It’s hard to believe that I’m sitting here in the airport in India, just passing through, and that I’m not really going to spend time in this place that I love. It’s hard. Life is this way for me often, where I love what I have, and I also want something else. I can easily be torn with indecision between wonderful options. In Sri Lanka, as you read in my last post, I was stuck. I was just plain done and in need of rest, and thus I opted for the ease and relaxation of my father’s home in Thailand. In the airport here in Chennai (since I had originally planned on going to India and bought a ticket here, then adding a connecting flight onward to Thailand), I just spent the last 3 hours with a danish woman who is leaving India after spending the last few weeks here. She showed me photographs that she took in Tiruvannamalai (Tiru), the place I was going to go on this trip, and I so clearly remembered why I love the place so much and why I really wanted to go there. I can’t exactly put my finger on it, but I love it there, and I love it here in India.
Just getting off the plane and walking through the airport I couldn’t help but to feel my love for this place. I felt it distinctly in my feet and in my heart. And then meeting Camile here in the food court where we pooled our few rupees to share some masala dosai, idli and chai, I saw in her eyes the purifying magic of India (This picture isn’t the best in capturing that essence, but it’s a good approximation – I took one on her camera that is much better). There was an unmistakeable glow in her being that I know very well, and that I felt and really embodied for myself the last time that I was here last year. For awhile this evening it was actually difficult to have eye contact with her. When I mentioned that to her and we explored that, she suggested that perhaps her eyes were reflecting something in me. I dismissed that, suggesting instead that they were reflecting something that was in me, something in me that had germinated in India early last year and fully blossomed upon my return to the United States. It is the glow of being alive, of being full of love, of being love, of caring about the other, of kindness and concern, of goodness. I saw those in her and I miss that about me, yet I am beginning to remember it very well.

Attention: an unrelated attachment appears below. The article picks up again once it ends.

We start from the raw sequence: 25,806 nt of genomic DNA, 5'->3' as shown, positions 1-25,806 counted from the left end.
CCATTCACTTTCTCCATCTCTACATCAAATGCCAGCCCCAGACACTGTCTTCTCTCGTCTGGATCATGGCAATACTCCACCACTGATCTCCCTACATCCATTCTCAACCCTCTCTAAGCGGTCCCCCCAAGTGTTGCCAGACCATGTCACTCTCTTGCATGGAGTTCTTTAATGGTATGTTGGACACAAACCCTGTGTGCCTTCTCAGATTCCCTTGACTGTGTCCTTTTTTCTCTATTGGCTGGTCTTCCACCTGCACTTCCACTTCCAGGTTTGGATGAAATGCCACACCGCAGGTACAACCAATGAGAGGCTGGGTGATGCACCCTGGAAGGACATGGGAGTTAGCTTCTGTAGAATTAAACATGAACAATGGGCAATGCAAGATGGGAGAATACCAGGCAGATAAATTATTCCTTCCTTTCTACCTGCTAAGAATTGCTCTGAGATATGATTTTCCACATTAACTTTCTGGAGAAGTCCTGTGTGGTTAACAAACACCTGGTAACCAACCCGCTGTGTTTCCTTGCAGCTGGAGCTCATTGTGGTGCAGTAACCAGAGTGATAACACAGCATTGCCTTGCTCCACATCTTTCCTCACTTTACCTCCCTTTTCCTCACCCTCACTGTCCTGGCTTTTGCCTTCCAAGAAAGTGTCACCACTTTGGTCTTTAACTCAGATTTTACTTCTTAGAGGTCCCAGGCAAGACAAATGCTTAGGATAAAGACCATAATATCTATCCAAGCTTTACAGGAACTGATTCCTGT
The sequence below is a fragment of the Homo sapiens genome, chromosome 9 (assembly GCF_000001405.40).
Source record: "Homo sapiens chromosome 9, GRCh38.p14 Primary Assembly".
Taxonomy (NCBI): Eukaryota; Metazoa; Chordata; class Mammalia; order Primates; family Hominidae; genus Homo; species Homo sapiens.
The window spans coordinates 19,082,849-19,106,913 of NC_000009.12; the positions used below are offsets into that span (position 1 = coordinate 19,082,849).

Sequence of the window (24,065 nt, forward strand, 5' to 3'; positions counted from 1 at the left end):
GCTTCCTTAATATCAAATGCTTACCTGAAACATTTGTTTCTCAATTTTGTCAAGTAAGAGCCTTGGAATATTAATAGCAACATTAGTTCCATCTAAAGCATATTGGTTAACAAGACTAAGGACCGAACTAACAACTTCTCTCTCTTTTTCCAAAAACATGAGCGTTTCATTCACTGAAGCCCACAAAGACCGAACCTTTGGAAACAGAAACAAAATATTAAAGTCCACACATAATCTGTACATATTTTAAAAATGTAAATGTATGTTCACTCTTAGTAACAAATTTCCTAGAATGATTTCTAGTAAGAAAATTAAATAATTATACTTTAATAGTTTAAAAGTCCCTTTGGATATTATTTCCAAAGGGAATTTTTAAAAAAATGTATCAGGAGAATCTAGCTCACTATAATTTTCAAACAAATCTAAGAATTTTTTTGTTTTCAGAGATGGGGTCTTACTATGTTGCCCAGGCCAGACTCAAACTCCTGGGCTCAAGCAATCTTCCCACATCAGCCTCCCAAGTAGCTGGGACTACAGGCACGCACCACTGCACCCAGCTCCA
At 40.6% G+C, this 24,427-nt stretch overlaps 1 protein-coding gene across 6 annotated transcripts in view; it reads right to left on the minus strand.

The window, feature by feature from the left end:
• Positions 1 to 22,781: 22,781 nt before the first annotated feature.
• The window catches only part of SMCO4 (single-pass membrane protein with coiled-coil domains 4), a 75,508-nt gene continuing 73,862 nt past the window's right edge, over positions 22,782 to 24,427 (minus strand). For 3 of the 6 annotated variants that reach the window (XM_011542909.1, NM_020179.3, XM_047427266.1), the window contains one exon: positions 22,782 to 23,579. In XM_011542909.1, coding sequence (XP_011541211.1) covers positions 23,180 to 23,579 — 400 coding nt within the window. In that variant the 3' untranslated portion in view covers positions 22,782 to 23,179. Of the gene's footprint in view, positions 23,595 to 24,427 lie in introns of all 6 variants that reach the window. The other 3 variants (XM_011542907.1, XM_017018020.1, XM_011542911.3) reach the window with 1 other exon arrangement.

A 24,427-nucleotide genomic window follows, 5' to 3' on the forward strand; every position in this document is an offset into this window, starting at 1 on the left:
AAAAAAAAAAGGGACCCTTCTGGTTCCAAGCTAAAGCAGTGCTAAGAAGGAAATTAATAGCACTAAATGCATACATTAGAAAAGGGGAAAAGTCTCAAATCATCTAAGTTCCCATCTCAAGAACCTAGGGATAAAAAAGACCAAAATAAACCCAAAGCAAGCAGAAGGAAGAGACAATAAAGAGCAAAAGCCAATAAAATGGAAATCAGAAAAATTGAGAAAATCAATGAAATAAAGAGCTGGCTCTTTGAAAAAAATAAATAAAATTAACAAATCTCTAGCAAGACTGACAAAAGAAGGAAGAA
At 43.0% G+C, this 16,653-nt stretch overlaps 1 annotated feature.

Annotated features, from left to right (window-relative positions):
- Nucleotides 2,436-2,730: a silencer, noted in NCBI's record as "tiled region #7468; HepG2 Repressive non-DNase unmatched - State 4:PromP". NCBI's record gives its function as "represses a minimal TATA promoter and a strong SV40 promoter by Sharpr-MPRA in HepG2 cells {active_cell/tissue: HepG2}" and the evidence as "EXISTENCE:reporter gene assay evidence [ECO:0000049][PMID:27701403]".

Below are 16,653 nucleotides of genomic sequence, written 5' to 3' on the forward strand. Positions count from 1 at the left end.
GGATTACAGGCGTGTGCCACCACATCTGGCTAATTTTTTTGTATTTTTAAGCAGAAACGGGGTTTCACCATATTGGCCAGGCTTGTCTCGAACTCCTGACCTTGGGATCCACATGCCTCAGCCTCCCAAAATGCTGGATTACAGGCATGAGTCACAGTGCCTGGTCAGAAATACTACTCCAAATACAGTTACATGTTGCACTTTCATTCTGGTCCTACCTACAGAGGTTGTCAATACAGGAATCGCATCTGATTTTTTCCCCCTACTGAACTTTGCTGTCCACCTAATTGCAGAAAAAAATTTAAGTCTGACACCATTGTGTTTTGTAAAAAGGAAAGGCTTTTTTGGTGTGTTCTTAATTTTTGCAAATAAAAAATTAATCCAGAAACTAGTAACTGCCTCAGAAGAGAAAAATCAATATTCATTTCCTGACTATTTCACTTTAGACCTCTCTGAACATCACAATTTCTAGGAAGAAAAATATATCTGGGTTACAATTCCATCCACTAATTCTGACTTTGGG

So here I sit, in Chennai, a mere 4 hour bus ride from Tiru in this land and and among these people that I love,a land bred of spirit and devotion, a place devoted to spiritual evolution. I miss this place, and I’m here. Strange paradox, but it’s very true.
(a short while later) I’m sorry dad, I didn’t want to tell you I was coming to visit you until I was sure that I would be there, for I didn’t want to disappoint you, and now that I have landed in India, this place once again is pulling me into its arms like a long missed lover with whom no words need to be shared. I feel as I have no choice but to honor this calling in my heart to be here again, to “Be” here again. To “Be.” Forgive, please, but there was something in this woman’s eyes that brings tears to mine now that she is gone, for she was right in fact, they are reflecting something that is in me, not just something that was in me, but it is in me, it is me. I am that Love, and somewhere along the way through the cold and unfriendly streets of Istanbul and the sweltering poverty and emotional struggle of Sri Lanka I managed to lose sight of that.
My brain works so hard to try to figure things out sometimes, should I do this or that, should I go here or there, should I move on or stay? When my heart speaks, I need to listen. And my heart is speaking. Stay here, listen to me, trust me,this is home right now. Stay, trust, remain.
I took a taxi at 11pm from the airport to the main bus stand in Chennai and my driver was a championship caliber LeMans driver. I counted as he passed 45 different cars on the way (not to mention countless buses, tuktuks and motorcycles) and not a single car passed him. It was an impressive display of graceful weaving, precision drafting, pinpoint honking and controlled recklessness and he’s one good sponsor away from auto racing fame. Here’s his picture outside the bus stand.